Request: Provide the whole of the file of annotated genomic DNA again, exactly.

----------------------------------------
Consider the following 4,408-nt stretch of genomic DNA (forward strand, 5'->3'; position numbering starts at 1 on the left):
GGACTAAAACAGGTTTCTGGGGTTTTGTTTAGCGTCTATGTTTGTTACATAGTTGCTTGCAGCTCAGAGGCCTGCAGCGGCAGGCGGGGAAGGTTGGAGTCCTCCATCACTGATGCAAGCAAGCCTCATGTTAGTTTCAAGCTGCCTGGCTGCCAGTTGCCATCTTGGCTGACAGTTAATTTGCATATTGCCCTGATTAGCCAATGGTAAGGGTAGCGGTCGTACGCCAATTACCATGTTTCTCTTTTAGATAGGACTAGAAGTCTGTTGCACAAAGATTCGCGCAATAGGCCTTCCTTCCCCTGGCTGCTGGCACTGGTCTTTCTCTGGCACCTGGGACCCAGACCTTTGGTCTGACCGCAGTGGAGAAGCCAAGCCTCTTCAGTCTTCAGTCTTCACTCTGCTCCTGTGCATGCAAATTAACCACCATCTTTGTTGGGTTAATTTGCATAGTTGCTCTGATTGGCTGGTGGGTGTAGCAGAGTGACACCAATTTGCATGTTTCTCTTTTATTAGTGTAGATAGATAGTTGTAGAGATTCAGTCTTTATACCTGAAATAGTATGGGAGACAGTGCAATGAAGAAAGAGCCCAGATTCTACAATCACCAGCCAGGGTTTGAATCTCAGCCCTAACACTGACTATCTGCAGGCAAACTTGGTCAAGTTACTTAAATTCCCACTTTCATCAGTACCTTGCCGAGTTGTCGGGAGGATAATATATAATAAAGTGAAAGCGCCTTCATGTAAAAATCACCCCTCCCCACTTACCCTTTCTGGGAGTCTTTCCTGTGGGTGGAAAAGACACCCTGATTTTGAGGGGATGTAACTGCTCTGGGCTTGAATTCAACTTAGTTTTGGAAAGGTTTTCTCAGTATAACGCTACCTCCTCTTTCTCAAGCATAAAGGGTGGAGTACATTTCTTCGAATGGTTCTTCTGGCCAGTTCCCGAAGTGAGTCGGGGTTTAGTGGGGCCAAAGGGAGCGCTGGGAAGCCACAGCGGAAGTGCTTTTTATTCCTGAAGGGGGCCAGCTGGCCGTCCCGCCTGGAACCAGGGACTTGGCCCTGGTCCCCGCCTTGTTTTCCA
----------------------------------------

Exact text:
Consider the following 4,408-nt stretch of genomic DNA (forward strand, 5'->3'; position numbering starts at 1 on the left):
GGACTAAAACAGGTTTCTGGGGTTTTGTTTAGCGTCTATGTTTGTTACATAGTTGCTTGCAGCTCAGAGGCCTGCAGCGGCAGGCGGGGAAGGTTGGAGTCCTCCATCACTGATGCAAGCAAGCCTCATGTTAGTTTCAAGCTGCCTGGCTGCCAGTTGCCATCTTGGCTGACAGTTAATTTGCATATTGCCCTGATTAGCCAATGGTAAGGGTAGCGGTCGTACGCCAATTACCATGTTTCTCTTTTAGATAGGACTAGAAGTCTGTTGCACAAAGATTCGCGCAATAGGCCTTCCTTCCCCTGGCTGCTGGCACTGGTCTTTCTCTGGCACCTGGGACCCAGACCTTTGGTCTGACCGCAGTGGAGAAGCCAAGCCTCTTCAGTCTTCAGTCTTCACTCTGCTCCTGTGCATGCAAATTAACCACCATCTTTGTTGGGTTAATTTGCATAGTTGCTCTGATTGGCTGGTGGGTGTAGCAGAGTGACACCAATTTGCATGTTTCTCTTTTATTAGTGTAGATAGATAGTTGTAGAGATTCAGTCTTTATACCTGAAATAGTATGGGAGACAGTGCAATGAAGAAAGAGCCCAGATTCTACAATCACCAGCCAGGGTTTGAATCTCAGCCCTAACACTGACTATCTGCAGGCAAACTTGGTCAAGTTACTTAAATTCCCACTTTCATCAGTACCTTGCCGAGTTGTCGGGAGGATAATATATAATAAAGTGAAAGCGCCTTCATGTAAAAATCACCCCTCCCCACTTACCCTTTCTGGGAGTCTTTCCTGTGGGTGGAAAAGACACCCTGATTTTGAGGGGATGTAACTGCTCTGGGCTTGAATTCAACTTAGTTTTGGAAAGGTTTTCTCAGTATAACGCTACCTCCTCTTTCTCAAGCATAAAGGGTGGAGTACATTTCTTCGAATGGTTCTTCTGGCCAGTTCCCGAAGTGAGTCGGGGTTTAGTGGGGCCAAAGGGAGCGCTGGGAAGCCACAGCGGAAGTGCTTTTTATTCCTGAAGGGGGCCAGCTGGCCGTCCCGCCTGGAACCAGGGACTTGGCCCTGGTCCCCGCCTTGTTTTCCA